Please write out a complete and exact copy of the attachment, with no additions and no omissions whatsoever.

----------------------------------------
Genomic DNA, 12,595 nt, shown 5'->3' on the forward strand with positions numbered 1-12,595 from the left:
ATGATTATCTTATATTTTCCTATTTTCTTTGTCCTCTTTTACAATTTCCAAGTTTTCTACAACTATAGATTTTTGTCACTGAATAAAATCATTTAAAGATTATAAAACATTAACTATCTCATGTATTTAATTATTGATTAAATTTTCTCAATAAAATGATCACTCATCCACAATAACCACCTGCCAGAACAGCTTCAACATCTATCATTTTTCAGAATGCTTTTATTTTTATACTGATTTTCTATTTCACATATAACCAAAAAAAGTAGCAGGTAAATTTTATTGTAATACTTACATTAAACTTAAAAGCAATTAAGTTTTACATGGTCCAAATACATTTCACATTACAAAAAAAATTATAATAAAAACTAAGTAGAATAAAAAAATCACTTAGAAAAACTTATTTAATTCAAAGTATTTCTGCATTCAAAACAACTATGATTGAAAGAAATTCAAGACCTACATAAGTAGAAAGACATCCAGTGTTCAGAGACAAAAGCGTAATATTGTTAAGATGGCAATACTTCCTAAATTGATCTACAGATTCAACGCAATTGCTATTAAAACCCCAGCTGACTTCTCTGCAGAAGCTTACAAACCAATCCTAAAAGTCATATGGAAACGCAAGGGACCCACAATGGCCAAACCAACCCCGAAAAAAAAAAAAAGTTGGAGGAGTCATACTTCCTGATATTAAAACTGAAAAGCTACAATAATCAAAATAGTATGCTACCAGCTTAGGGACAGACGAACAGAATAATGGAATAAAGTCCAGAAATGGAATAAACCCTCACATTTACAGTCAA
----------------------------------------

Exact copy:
Genomic DNA, 12,595 nt, shown 5'->3' on the forward strand with positions numbered 1-12,595 from the left:
ATGATTATCTTATATTTTCCTATTTTCTTTGTCCTCTTTTACAATTTCCAAGTTTTCTACAACTATAGATTTTTGTCACTGAATAAAATCATTTAAAGATTATAAAACATTAACTATCTCATGTATTTAATTATTGATTAAATTTTCTCAATAAAATGATCACTCATCCACAATAACCACCTGCCAGAACAGCTTCAACATCTATCATTTTTCAGAATGCTTTTATTTTTATACTGATTTTCTATTTCACATATAACCAAAAAAAGTAGCAGGTAAATTTTATTGTAATACTTACATTAAACTTAAAAGCAATTAAGTTTTACATGGTCCAAATACATTTCACATTACAAAAAAAATTATAATAAAAACTAAGTAGAATAAAAAAATCACTTAGAAAAACTTATTTAATTCAAAGTATTTCTGCATTCAAAACAACTATGATTGAAAGAAATTCAAGACCTACATAAGTAGAAAGACATCCAGTGTTCAGAGACAAAAGCGTAATATTGTTAAGATGGCAATACTTCCTAAATTGATCTACAGATTCAACGCAATTGCTATTAAAACCCCAGCTGACTTCTCTGCAGAAGCTTACAAACCAATCCTAAAAGTCATATGGAAACGCAAGGGACCCACAATGGCCAAACCAACCCCGAAAAAAAAAAAAAGTTGGAGGAGTCATACTTCCTGATATTAAAACTGAAAAGCTACAATAATCAAAATAGTATGCTACCAGCTTAGGGACAGACGAACAGAATAATGGAATAAAGTCCAGAAATGGAATAAACCCTCACATTTACAGTCAA